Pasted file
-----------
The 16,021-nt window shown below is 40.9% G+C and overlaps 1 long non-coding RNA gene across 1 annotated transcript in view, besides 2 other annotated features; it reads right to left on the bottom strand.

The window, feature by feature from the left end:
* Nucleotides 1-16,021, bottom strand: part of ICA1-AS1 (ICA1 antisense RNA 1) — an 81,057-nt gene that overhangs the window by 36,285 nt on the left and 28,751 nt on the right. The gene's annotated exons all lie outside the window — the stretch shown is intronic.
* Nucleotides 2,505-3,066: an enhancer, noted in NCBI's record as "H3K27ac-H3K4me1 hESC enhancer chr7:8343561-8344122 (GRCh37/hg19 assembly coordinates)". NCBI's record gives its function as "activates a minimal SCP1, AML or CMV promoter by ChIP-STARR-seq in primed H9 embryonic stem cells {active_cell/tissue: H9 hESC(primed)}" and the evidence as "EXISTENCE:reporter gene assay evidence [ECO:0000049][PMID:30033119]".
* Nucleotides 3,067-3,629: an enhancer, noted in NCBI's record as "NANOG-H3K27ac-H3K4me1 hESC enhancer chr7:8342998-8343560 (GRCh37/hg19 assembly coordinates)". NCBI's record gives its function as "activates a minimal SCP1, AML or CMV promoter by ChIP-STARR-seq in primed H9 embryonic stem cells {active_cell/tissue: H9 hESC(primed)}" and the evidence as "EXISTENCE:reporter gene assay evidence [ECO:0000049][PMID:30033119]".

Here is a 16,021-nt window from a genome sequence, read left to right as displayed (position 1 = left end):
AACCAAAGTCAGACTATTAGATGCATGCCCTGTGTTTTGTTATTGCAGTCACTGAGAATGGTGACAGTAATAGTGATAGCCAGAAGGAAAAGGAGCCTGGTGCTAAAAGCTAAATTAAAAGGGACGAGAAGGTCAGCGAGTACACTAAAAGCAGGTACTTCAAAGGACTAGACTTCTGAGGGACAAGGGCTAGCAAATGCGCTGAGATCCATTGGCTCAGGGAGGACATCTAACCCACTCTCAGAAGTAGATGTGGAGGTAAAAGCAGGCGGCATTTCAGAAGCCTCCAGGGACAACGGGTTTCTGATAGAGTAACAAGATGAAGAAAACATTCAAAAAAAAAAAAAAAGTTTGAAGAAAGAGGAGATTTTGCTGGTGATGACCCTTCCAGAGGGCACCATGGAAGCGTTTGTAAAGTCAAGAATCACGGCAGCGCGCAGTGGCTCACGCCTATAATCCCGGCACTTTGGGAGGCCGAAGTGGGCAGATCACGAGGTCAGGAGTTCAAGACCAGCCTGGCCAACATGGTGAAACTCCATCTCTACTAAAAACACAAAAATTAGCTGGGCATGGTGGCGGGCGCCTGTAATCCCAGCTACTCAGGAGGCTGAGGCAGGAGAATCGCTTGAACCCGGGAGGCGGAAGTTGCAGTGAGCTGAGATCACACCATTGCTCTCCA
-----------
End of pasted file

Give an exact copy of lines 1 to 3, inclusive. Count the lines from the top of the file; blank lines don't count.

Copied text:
The 16,021-nt window shown below is 40.9% G+C and overlaps 1 long non-coding RNA gene across 1 annotated transcript in view, besides 2 other annotated features; it reads right to left on the bottom strand.

The window, feature by feature from the left end:
* Nucleotides 1-16,021, bottom strand: part of ICA1-AS1 (ICA1 antisense RNA 1) — an 81,057-nt gene that overhangs the window by 36,285 nt on the left and 28,751 nt on the right. The gene's annotated exons all lie outside the window — the stretch shown is intronic.